China is doing what it can these days to enhance its image in the world, and is relying on a large media offensive to do so. But Beijing still does what it can to limit what’s available on the Internet in China. Here, an Internet cafe in Shanxi Province.
BY WIELAND WAGNER
China’s image in the world hasn’t been the best lately. Now, Beijing is pumping billions of dollars into a global media campaign in an effort to reverse that trend. Chinese television may be coming soon to a TV near you.
China’s answer to Larry King wears a suit and tie instead of suspenders. His fame hasn’t yet spread quite as far as the renowned CNN television host, but Yang Rui, 46, has come far in his long march through the media world. Beijing now wants to engage his help to break the media dominance of Western TV and to realign global opinion with its own.
It’s still early in the morning at the television center in Beijing, and, since Yang doesn’t host his “Dialogue” program until the evening, the star of CCTV-9, the English language channel at China’s state-controlled television network, has time to talk about his mission.
Yang says he wants to “enhance China’s prestige in the world.” The outside world, he complains, repeatedly criticizes China — especially Western media that are obsessed with the sensational. He says Western journalists prefer listening to separatists who oppose Beijing rather than reporting the accomplishments of China’s communist leadership in an “objective and balanced” way.
He speaks in a gentle, friendly manner — in the precise English he learned as a student in Great Britain. Here too, outside the studio, he remains the consummate gentleman, never rising into the shrill tones favored by many a government spokesperson.
The Battle for Global Opinion
Yang embodies China’s new ambitions. As Asia’s leading power, China wants to become a global media player — one focused above all on maintaining its own image. After the rebellion in Tibet last year and the public relations disaster surrounding the Olympic torch, Beijing recognized that it was no longer possible to retain control over its enormous empire only with police-state tactics directed at its own population.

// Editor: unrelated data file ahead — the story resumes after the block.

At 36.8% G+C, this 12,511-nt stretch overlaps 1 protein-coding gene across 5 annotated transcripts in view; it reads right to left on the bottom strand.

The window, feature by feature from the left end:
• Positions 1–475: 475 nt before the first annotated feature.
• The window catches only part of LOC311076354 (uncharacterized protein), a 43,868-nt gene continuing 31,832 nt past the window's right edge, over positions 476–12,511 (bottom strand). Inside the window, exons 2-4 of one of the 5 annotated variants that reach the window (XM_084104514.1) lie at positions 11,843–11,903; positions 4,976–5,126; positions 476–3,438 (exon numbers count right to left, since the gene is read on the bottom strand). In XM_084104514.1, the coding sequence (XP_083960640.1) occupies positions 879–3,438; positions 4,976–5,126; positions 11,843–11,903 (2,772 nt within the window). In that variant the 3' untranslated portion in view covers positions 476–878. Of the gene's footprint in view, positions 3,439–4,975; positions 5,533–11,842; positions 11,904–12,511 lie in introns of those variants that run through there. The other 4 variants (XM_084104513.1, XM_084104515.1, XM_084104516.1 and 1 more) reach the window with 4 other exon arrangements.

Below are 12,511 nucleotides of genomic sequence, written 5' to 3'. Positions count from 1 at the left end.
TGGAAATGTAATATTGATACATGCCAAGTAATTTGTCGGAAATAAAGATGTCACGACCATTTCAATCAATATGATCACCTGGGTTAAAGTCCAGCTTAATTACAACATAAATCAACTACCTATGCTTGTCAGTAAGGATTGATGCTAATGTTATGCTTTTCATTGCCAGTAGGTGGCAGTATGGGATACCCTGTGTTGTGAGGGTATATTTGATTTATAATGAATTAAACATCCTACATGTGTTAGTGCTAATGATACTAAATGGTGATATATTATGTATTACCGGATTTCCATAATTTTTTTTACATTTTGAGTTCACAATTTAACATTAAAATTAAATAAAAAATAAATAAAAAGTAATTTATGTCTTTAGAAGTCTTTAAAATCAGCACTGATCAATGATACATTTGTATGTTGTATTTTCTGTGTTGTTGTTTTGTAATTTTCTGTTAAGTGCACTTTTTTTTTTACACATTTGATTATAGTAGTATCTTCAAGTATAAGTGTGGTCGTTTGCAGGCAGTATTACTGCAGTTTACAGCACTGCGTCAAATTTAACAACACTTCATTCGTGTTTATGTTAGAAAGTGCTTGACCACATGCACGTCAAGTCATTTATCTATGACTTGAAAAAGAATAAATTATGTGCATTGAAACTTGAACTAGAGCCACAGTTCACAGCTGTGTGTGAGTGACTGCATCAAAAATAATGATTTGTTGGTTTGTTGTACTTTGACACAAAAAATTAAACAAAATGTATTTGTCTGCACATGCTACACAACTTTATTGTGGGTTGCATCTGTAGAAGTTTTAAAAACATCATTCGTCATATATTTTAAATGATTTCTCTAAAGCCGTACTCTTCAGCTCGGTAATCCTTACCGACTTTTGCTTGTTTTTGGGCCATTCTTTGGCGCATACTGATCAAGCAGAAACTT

Rather, the country’s leadership decided, China needs to assert itself to the outside world — and it believes that is best done with the help of a controlled media apparatus.
Hu Jintao, head of state and leader of the Chinese Communist Party, has taken a personal interest in a €4.4 billion plan to raise China’s profile in global media.
And Beijing is fighting the battle for global opinion on three fronts:
– the Internet, brutally monitored domestically but also used to broadcast CCTV-9 worldwide;
– new English-language editions of party newspapers, intended to enhance China’s reputation in the rest of the world;
– the global development and acquisition of television networks.
Several TV networks already compete to deliver China’s patriotic news to the world. The government’s official press agency, Xinhua, supplies around 50 foreign media services such as Reuters and CNN with television news in English. This summer, several months earlier than planned, CCTV launched an Arabic language network for 22 countries with a total of 300 million potential viewers. The project was rushed due to the unrest in Xinjiang, as China tried to shore up support among Muslims following the brutal oppression of Muslim Uighurs in the autonomous region.
English Language News Network
The state TV network also kicked off a Russian channel in September, with over 100 Chinese and 20 foreign employees. Spanish and French programming exists already, and a Portuguese language network is in the works. By late 2011, the media giant plans to include 10 global TV channels, including its own English language news network.
It is certainly not uncommon for Beijing to generate ambitious new plans, but the media offensive is being led by Hu Jintao, head of state and of the Communist Party, personally. Hu lamented last year, on the occasion of the 60th anniversary of the party organ People’s Daily, that the West is strong and China is weak when it comes to international public opinion. And that, he said, has to change. “The battles in the fields of news and opinion will become more fierce and complicated,” Hu predicted.
China does possess an important advantage over the West’s crisis-plagued media industry in the coming propaganda war — the Communist government’s coffers are full. Beijing reportedly plans to pump the equivalent of €4.4 billion ($6.5 billion) into its global media campaign.
In addition, advertising revenue is rising at a good pace despite the recession. The giant CCTV network, which has recently completed a gigantic new headquarters in Beijing designed by Dutch star architect Rem Koolhaas, brought in €350 million in advertising in just the first quarter of this year. That may not sound like much compared to Western revenues, but it’s 19 percent more than in the same period last year.
Degree of Implausibility
But despite the money, China faces high hurdles. Beijing’s greatest disadvantages are its lack of experience with Western tastes and, above all, its state-run media, which are far from independent and often come across with a corresponding degree of implausibility.
Much of the state-run media in China are far from independent and come across with a corresponding degree of implausibility.
One notable exception was Caijing, a financial magazine that consistently tested governmental boundaries with its exposés of corruption and misdoings in the business world. Last week, however, magazine founder and editor in chief Hu Shuli, 56, threw in the towel in the wake of a grueling internal power struggle.